The process of texturing involves using an image to apply various surface attributes to a model such as color or shininess. This may seem a bit strange, since an image is 2D while a model is 3D. To overcome this problem, we must provide an explicit mapping between the two dimensions. This mapping is called the UV map. A UV is a coordinate in the 2D image space that is associated with a vertex in 3D. Sometimes there is a one-to-one mapping between vertices and UVs, but it can also be the case that a vertex can have many UVs.
Observe the default UV map of a cube below. You can see the UV map of an object by selecting it and going to Window → UV Texture Editor. Notice that while a cube only has 8 vertices, this UV map has 14 UVs. The UV map does have some features in common with the 3D model. Faces are preserved and some — but not all — of the faces that touch in the model also touch in the UV map. You can use regular camera controls to pan and zoom in the UV Texture Editor.
The cube's UV map looks like it could be folded into the 3D model. This is a nice property, but will not always be the case. Below is another UV map of the same cube. This time none of the faces are connected, the faces overlap, and the size of a face is not proportional to its size in the 3D model. This shows you the flexiblity you have when creating a UV map.
Tweaking UVs without a texture is pointless, so let's add a simple procedural texture to the cube. Right click the cube in the camera view and go to Assign New Material → Lambert. This should bring up your Attribute Editor, which should expose several material properties. Under Common Material Attributes, select the button to the right of "Color". This will bring up the Create Render Node window. Click the "Checker" button from the list of options.
To view your newly textured cube, hit the 6 key. As a reminder, 4 views models in wireframe mode and 5 views them using an opaque shader. The checker texture may look a little fuzzy. You can improve its appearance by going to Renderer → High Quality Rendering in the view's menu bar. To turn off texturing in the camera view, uncheck Shading → Hardware Texturing.
Returning to the UV Texture Editor, you should see the checker texture in the background. There are three buttons at the top of the window that will let you tweak the appearance of this background image. The button will toggle the image on and off. The button will toggle whether the image is darkened or not. The button will toggle whether the image is filtered or not. Try out these buttons now.
Selection and manipulation with UVs is similar to the methods you already know for selecting and manipulating vertices. One difference between the two is that vertices can only be edited in the camera view and UVs can only be edited in the UV Texture Editor. Thus while it is not possible to move a vertex in the UV Texture Editor, you can still select them (This also holds for UVs in the camera view). This is sometimes useful to see which faces are affected by a certain part of the UV map. Use the Right-click menu or hotkeys to change between the edit modes. F12 will change to UV mode. Make sure you are in "UV" mode when editing UVs. Try selecting and editing UVs in the UV Texture Editor now.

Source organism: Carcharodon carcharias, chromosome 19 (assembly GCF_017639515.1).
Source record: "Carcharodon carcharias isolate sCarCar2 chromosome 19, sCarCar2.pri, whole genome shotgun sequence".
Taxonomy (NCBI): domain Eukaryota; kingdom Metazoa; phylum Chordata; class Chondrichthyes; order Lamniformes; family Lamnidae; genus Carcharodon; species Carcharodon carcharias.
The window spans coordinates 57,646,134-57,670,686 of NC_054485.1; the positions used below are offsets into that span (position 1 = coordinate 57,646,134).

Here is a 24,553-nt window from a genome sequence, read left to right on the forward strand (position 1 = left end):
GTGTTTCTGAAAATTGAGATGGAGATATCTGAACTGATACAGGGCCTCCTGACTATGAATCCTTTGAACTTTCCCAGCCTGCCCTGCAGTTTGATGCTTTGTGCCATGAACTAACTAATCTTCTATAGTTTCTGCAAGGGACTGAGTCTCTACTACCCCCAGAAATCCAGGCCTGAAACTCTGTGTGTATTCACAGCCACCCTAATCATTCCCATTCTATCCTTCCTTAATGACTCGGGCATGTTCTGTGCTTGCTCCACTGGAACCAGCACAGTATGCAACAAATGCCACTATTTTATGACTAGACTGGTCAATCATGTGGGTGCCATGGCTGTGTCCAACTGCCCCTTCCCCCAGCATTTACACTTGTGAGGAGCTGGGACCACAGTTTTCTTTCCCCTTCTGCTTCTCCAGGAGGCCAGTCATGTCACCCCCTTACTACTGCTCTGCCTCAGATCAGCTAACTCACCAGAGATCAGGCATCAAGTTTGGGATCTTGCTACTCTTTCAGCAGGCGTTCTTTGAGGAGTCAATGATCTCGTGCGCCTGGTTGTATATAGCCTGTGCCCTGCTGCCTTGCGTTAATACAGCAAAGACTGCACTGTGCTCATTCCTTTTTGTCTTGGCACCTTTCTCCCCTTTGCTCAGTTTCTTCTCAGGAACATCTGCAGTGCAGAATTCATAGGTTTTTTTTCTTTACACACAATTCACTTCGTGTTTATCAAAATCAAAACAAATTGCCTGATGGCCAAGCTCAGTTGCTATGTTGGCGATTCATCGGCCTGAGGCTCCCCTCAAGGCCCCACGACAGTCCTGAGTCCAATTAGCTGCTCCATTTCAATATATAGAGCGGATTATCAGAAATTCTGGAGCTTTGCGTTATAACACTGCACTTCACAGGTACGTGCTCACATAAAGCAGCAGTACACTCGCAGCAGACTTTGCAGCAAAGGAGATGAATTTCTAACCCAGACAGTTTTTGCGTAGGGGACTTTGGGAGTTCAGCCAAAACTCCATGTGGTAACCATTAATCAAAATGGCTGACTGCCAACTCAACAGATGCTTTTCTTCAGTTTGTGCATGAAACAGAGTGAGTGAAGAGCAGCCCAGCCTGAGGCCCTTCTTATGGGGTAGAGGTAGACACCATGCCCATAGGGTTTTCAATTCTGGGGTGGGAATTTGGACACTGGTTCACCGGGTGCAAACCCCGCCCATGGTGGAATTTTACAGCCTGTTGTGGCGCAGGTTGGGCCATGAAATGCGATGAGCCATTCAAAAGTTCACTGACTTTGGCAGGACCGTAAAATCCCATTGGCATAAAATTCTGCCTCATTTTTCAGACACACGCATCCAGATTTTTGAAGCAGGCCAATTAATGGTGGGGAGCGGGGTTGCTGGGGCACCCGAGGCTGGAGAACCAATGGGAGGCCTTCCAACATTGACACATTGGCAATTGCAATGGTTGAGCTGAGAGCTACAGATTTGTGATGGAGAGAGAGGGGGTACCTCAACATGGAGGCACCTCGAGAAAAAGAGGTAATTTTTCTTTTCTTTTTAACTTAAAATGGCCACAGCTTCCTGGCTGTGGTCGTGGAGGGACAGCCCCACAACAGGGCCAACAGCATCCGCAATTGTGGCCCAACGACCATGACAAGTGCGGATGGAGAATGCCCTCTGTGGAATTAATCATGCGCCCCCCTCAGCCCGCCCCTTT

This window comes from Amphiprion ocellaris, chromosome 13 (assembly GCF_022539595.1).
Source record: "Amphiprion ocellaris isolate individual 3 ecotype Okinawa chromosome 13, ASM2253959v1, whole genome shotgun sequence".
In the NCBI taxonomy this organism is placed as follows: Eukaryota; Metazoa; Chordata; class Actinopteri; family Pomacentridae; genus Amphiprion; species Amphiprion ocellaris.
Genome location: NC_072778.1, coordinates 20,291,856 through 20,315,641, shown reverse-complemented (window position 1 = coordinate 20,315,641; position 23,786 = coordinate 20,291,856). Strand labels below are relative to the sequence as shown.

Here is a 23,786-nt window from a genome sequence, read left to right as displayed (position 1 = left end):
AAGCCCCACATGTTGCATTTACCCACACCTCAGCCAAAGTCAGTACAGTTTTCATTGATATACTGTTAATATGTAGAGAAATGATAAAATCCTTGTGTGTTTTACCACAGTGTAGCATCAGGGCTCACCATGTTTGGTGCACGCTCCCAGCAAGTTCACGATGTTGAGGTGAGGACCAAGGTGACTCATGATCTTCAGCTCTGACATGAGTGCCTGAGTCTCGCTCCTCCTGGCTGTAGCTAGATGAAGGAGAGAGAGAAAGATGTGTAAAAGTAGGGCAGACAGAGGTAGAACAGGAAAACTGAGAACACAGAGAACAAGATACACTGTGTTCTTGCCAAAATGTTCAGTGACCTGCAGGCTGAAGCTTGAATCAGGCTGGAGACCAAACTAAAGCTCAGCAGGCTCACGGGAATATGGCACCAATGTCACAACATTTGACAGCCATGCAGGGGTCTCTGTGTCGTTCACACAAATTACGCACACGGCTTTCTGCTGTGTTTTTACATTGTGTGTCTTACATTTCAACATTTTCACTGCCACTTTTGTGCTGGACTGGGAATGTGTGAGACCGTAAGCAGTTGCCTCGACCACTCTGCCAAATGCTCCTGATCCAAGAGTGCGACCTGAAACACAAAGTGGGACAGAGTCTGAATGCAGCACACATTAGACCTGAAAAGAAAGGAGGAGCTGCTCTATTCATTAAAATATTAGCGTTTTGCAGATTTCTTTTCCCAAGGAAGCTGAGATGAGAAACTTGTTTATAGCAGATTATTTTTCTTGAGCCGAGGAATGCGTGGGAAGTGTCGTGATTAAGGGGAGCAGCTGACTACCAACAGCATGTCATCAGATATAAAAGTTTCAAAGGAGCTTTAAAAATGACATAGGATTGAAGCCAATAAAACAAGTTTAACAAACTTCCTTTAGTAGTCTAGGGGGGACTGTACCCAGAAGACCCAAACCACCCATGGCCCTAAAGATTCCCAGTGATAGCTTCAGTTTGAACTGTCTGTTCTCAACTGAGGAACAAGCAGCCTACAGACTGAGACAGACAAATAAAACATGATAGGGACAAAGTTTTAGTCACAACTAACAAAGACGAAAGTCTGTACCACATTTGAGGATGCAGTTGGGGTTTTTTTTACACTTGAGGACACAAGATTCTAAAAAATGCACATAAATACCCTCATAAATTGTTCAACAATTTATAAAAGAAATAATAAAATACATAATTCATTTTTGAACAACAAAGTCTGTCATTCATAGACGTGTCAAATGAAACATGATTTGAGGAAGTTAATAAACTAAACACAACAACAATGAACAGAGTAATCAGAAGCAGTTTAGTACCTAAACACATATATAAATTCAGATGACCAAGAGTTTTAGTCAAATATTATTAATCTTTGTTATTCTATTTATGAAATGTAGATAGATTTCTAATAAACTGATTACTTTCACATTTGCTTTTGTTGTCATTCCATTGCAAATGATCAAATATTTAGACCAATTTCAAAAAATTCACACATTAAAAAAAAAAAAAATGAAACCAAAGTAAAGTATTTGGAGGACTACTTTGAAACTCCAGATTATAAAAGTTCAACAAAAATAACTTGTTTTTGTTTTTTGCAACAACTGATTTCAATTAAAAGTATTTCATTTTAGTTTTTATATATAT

Editing UVs by hand can be fairly tedious and so there exists a number of quick and dirty methods of laying out UVs called projections. A projection attempts to lay out the UVs of an object based the expected geometry of the object. The different types of projections can be found under the Create UVs menu. A projection will only operate on the current selection, which may be the entire object or some subset of its elements. You will probably find the Create UVs Based On Camera particularly useful. Try out a number of projections now.
Some projections will present you with a manipulator to tweak the projection after you have applied it. This projection manipulator has two modes, the default of which is Scale and Translate mode. Clicking and dragging on the various handles will allow you to adjust the projection in various ways. Click the "T" in the diamond on the manipulator to change to Rotate mode. Try using a Cylindrical Mapping on the cube and adjusting the projection to see how the UV layout is affected in the UV Texture Editor.
It is frequently the case when creating UV shells that you want a set of UVs to snap to a certain axis. You can do this by selecting the UVs and clicking on of the four Align buttons. The Align buttons are shown as a red arrow pointing a blue line. Try aligning various UVs now.
You may have noticed that when you select an edge in the UV Texture Editor, more than one edge is highlighted. In reality, these two UV edges are the same edge on the model. If you wish to merge these UV edges back into one, hold Shift and Right-click in the UV Texture Editor with the edges selected. From the radial menu, select Sew UVs. Similarly, you can use this menu to cut an existing edge by selecting Cut UVs.
To test out your UV editing skills, apply the dice texture below to a cube. Arrange the UVs such that each face shows the correct number of pips. While it is not particularly important in this example, since the texture shares a common background color, in general you want to keep UV faces from overlapping. You can Bevel the edges of the cube once you are done to make it more realistic.
You now know the basics of UV editing. Continue on to the other exercises to learn more about the basics of Maya.